Acura's epic, segment topping reveal for 2019 Acura RDX in Detroit: As the most visually dynamic SUV in Acura’s 30-year history drove onto the Acura stage in Detroit, other than the click and flash of digital cameras and buzzing video equipment, one could hear a pin drop. There was no raucous applause as experienced with the debut of Acura NSX 2 years earlier. Yet the intent of the automotive press became evident as I studied the faces of a captivated, contemplative audience.
As they say: Now for the rest of the story. If 80 is the new 60, Gwen McCants of Whittier, California is the epitome of a re-born, re-invented female dynamo. Few can keep up with this 82 year professor of English at L.A’s downtown LATTC. Mother of 11, grandmother to 27, great grandmother to 7, and teacher to countless, Gwen possesses a personal drive and energy level that rivals her young students.
Driving the streets of North America since 2007, Fit remains a force to reckon with in a car segment ripe with bare-bones, entry-level personal transportation pods. According to KBB.com, when compared against the formidable competition, Honda Fit constantly comes out on top, not only in consumer satisfaction, low cost of ownership, and fun to drive, not-so-utilitarian hatchback attributes, but in residual market value.
Muck Rack makes it simple to find people, tweets, or articles that mention any name, keyword, company, hashtag etc. We've compiled this guide to help you make the most of your search.
Selecting a term
Start searching tweets, articles from media outlets, articles mentioned in tweets, journalists'
names, titles and bios with some suggested searches:
Companies or Topics (e.g. iPhone, Microsoft)
Phrases (e.g. "cloud computing") — use quotes to keep the terms together
Twitter handles (e.g. @username) — returns those who have mentioned or replied to
Names (e.g. "David Pogue")
Hashtags (e.g. #sxsw, #london2012)
Bio details (e.g. vegan, Olympics, father)
Muck Rack's Advanced Search allows for many boolean operators.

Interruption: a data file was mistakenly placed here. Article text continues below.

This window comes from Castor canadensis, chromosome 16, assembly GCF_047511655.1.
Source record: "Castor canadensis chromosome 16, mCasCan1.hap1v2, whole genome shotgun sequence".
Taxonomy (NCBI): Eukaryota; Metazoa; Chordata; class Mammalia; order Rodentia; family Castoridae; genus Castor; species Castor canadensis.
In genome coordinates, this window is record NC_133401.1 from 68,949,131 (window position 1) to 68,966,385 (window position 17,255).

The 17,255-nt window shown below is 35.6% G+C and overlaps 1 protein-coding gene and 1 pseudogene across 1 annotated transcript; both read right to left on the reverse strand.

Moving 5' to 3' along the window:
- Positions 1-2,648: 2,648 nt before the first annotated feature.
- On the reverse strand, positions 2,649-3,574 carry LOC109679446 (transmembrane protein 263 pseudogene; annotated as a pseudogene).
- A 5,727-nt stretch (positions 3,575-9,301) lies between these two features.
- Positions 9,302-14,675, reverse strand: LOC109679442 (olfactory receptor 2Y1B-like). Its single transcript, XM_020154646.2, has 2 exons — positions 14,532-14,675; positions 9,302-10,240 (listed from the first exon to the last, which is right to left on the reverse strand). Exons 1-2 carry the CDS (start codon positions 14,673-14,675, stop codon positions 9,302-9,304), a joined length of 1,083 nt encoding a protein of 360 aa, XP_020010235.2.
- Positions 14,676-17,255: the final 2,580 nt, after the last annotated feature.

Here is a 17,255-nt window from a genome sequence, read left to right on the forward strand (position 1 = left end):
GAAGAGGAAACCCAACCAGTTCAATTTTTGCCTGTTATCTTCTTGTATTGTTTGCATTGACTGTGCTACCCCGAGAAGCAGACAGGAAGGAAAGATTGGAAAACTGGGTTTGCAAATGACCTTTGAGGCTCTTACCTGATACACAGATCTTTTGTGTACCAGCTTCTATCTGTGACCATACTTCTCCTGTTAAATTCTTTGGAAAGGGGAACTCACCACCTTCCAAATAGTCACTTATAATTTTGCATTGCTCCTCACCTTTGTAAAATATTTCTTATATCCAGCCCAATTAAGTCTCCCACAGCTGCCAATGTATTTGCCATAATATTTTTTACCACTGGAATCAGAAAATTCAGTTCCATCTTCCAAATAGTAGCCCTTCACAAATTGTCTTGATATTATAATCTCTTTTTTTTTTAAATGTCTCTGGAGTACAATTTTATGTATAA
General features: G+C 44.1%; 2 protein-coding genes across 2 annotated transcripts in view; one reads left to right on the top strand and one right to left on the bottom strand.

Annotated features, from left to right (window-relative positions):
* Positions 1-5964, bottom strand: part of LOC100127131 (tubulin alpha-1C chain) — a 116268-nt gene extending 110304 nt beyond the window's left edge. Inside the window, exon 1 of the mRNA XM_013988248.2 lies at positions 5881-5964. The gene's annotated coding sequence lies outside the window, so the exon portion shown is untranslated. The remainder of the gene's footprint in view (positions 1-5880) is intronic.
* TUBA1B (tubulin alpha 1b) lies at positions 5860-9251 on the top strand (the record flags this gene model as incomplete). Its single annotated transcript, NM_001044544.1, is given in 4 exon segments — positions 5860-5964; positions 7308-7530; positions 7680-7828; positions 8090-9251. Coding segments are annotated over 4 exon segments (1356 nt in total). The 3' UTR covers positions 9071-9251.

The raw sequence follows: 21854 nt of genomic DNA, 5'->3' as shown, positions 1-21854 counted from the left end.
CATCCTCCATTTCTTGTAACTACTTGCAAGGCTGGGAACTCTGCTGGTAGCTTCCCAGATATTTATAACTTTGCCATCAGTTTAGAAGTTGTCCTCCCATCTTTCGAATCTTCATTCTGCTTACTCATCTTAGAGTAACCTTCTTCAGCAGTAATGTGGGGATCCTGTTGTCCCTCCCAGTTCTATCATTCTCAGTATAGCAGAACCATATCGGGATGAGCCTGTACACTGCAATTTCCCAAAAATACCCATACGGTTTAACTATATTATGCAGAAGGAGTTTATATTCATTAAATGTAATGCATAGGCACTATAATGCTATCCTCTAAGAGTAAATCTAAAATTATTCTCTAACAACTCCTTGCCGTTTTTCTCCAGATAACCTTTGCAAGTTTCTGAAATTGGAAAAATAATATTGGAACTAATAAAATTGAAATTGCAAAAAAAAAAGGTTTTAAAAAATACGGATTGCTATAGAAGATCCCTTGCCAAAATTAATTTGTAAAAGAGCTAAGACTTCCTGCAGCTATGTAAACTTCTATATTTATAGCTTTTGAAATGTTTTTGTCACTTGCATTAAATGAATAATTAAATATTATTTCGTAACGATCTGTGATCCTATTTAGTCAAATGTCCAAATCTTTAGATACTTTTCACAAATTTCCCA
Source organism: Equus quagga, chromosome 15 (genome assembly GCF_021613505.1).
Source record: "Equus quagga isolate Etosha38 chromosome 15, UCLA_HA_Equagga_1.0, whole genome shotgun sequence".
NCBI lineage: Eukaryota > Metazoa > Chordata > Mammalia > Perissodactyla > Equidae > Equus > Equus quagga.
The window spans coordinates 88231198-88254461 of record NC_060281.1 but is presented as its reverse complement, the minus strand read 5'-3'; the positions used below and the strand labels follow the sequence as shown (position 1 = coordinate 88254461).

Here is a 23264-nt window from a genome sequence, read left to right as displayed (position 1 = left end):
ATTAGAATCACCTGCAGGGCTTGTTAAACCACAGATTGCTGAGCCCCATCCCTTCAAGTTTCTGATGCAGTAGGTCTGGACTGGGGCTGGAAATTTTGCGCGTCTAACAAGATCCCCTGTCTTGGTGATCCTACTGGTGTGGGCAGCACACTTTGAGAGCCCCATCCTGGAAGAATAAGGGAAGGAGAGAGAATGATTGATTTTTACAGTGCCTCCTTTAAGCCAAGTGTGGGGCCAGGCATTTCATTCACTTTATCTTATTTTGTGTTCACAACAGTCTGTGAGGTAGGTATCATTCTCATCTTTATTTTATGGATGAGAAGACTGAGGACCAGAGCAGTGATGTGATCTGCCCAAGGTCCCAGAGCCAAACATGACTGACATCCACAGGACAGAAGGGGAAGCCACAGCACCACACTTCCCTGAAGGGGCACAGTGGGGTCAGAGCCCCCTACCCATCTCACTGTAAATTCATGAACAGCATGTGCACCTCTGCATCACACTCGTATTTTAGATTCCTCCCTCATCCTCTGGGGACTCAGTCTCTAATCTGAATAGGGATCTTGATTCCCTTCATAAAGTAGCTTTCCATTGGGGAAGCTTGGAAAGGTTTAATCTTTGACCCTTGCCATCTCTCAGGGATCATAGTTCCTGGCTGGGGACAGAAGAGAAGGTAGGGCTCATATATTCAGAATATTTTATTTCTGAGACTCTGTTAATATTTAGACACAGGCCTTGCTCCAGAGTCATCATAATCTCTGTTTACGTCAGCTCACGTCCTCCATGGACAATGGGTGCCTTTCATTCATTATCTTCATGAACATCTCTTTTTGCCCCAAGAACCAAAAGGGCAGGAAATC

Find results that mention multiple specified terms, use AND or
+. For example, ensure each result contains both Elon Musk and Mark Zuckerberg by
searching Musk AND Zuckerberg or Musk + Zuckerberg.
Use the operators OR or , to broaden your search when you'd like either of
multiple terms to appear in results. (This is the default behavior of our search when no operators
are used). For example, results will contain either cake or cookie by searching cake OR cookie or cake,cookie
Use NOT or - to subtract results from your search. For
example, searching Disney will yield results about the Walt Disney Company as well as Walt Disney
World Resort. To exclude mentions of Disney World, search for Disney -World or Disney
When using one of these operators with a phrase, enclose it in quotation marks. For example, you can
find results about smartphones excluding Apple's iPhone 4S by searching smartphone -"iPhone
Exact case matching or punctuation
If you're searching for a brand name or keyword that relies on specific punctuation marks or capitalization, you can
find results that match your exact query by adding matchcase: before the keyword you're searching for, like matchcase:E*TRADE .
Use parentheses to separate multiple
boolean phrases. For example, to find journalists talking about having fun in Disney World or
Disneyland, search for ("disney world" OR disneyland) AND fun.
An asterisk can be used to search for any variation of a root word truncated by the asterisk. For example, searching for admin* will return results for administrator, administration, administer, administered, etc.
A near operator is an AND operator where you can control the distance between the words. You can vary the distance the near operation uses by adding a forward slash and number (between 0-99) such as strawberries NEAR/10 "whipped cream", which means the strawberries must exist within 10 words of "whipped cream".